The RTD performer Institute of Energy Technology (IET), University of Aalborg, Denmark) developed the part of the module which converts the 230 VAC mains input into the 26 VDC (or 13 VDC) output to power fire / intrusion / access control systems. Promising topologies for a 70 W approx. offline converter with PFC were evaluated, and a boost PFC + forward converter topology was selected to deliver an output voltage with low ripple, as required for security systems. The pros and cons of implementing a digital controller (an emerging technology) vs. conventional analog control were considered by the consortium. To manage risk, it was agreed to incorporate conventional analog control in the SME demonstration modules, but to also develop and bench-test a digital control solution (using a Microchip dsPIC30F) for possible post-project use by the SMEs. Both approaches were developed in a series of PCB revisions, with incremental improvements made each time. Measured performance (incl. power factor, conducted emissions, and efficiency) of both approaches were shown to be similar and within spec, with the digital approach having greater flexibility. The results of the digital controller development were presented at the PEMD2010 conference by IET, and published in the scientific paper: Török, L; Munk-Nielsen, S; 'Simple Digital Control of a two-stage PFC converter using DSPIC30F microprocessor', Proceedings of the 5th IET International Conference of Power Electronics, Machines and Drives (PEMD).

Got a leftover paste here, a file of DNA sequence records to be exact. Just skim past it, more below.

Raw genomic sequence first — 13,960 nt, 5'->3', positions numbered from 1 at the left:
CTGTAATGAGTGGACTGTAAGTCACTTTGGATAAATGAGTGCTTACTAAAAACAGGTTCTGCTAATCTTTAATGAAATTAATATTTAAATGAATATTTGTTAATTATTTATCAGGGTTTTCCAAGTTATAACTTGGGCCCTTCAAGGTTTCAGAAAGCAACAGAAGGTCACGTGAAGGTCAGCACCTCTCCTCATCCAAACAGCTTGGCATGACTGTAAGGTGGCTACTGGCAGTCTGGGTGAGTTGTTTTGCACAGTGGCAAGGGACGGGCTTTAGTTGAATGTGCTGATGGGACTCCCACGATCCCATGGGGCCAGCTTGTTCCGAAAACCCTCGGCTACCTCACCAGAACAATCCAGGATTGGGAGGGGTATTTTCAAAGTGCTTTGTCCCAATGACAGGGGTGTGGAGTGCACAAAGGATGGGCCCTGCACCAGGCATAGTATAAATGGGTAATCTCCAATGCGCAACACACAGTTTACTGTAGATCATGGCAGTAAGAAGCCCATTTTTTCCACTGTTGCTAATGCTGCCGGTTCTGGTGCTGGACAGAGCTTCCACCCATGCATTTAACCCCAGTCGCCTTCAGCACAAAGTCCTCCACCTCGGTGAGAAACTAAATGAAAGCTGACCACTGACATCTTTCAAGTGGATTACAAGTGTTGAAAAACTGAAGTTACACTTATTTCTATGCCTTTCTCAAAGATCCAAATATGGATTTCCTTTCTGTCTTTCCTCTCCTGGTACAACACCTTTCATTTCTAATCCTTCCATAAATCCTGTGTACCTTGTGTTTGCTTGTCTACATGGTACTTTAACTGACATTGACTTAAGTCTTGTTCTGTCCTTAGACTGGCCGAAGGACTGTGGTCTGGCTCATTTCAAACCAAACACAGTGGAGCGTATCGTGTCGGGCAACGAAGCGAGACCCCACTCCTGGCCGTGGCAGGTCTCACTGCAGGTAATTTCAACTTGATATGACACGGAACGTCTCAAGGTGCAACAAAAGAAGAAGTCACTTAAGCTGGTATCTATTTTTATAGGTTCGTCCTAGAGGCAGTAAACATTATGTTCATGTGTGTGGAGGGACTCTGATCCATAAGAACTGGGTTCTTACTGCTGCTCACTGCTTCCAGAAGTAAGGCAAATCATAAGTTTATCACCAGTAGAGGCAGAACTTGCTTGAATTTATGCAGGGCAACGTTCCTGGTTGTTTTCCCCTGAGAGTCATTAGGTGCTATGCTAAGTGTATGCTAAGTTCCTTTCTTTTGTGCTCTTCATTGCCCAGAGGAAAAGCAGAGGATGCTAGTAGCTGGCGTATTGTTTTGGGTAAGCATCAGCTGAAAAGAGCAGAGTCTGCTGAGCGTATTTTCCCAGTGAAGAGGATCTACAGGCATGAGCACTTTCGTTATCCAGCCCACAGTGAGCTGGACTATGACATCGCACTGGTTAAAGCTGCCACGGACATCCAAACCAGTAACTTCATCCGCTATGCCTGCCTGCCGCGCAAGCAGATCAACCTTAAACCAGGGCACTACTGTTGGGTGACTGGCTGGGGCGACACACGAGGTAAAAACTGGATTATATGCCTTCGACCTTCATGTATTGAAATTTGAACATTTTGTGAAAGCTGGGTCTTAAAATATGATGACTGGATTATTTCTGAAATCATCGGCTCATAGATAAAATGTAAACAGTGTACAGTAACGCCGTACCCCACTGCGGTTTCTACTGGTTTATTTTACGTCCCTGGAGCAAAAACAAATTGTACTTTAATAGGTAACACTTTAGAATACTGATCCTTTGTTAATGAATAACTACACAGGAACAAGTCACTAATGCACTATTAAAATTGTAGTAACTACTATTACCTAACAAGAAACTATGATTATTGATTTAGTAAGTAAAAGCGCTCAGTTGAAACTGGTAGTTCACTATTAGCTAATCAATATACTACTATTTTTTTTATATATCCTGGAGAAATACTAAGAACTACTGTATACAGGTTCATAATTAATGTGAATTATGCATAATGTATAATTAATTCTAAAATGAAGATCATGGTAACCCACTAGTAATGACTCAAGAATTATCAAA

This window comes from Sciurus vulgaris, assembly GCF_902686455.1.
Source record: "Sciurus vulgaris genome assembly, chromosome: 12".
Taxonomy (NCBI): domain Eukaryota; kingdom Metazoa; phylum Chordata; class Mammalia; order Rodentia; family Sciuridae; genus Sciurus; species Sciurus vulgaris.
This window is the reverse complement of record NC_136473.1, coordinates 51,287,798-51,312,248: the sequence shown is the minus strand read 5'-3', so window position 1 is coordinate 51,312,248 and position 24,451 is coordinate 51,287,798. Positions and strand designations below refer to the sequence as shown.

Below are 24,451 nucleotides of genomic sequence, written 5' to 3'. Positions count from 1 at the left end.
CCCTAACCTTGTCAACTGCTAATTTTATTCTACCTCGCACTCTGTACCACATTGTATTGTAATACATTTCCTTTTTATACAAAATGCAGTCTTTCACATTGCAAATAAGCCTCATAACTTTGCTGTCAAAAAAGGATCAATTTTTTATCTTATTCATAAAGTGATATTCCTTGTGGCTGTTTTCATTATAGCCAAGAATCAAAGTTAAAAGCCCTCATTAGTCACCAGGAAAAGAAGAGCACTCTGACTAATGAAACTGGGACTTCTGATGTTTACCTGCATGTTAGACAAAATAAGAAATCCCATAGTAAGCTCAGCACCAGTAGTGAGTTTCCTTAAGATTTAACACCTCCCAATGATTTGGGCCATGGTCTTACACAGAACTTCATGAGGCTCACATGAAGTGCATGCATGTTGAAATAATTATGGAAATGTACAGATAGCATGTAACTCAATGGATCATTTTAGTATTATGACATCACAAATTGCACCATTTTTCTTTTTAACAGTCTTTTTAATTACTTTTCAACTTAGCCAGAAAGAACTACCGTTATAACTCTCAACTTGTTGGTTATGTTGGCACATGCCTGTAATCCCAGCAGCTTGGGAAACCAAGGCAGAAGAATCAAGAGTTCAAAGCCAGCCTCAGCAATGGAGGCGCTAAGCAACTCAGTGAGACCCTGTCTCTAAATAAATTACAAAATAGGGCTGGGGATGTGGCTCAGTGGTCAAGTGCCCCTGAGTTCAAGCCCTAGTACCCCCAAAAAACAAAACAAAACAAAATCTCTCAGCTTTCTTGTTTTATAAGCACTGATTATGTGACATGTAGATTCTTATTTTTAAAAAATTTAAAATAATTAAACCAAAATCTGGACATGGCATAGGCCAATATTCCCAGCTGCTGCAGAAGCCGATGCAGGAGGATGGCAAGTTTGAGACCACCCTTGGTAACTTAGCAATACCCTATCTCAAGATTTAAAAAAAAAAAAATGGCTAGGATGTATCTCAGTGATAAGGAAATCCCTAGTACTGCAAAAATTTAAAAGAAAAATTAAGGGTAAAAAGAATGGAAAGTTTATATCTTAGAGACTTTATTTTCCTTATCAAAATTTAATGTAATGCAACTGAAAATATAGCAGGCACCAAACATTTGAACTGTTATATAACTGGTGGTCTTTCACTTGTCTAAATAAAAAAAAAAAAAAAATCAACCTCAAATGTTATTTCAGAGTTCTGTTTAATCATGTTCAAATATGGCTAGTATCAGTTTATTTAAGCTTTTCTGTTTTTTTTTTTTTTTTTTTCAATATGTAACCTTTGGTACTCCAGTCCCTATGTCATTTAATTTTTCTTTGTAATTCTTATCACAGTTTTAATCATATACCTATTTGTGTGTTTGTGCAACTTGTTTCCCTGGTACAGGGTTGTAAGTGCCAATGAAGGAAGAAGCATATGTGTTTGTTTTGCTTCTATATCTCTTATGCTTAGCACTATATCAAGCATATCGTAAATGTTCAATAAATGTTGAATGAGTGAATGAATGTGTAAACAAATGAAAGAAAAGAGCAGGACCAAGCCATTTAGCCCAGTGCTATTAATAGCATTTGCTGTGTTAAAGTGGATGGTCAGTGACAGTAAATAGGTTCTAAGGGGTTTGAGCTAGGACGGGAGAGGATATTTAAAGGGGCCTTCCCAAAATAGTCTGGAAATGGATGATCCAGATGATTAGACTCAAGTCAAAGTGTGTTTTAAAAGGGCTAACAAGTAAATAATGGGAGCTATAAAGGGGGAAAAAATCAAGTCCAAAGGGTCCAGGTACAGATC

The RTD performer Centre de Recerca i Investigació de Catalunya, Spain, developed the part of the module which includes battery charger, fault detection, control functions, serial communication, firmware, and provides load sharing amongst multiple modules. A battery test rig was developed to perform battery testing under a controlled ambient temperature of 8 to 40 degrees of Celsius to determine the minimum necessary battery charger current to meet EN54-4 requirements. After considering various battery charger approaches, it was agreed to implement a buck-boost charger, enabling the system voltage: 26 VDC (or 13 VDC) to be lower than the maximum battery float voltage: 28.5 VDC (or 14.25 VDC), which minimises standby power and reduces voltage stress on the system electronics.

The RTD performer Feltalálói es Kutató Központ Fkt (MFKK), Hungary developed an electro-mechanical solution which enables the Securitac modules to be stacked in an easy, low-cost, and reliable way, using industry standard connectors. They designed and manufactured four iterations of the module's plastic housing using rapid prototyping technology. The final version contained sheet metal inserts to meet electromagnetic compatibility (EMC) requirements. MFKK merged the separate designs from IET and CRIC onto a single PCB of 100 x 193.9 mm. They built and tested 13 modules, and shipped a total of 12 to the five SMEs for use in their demonstration activities.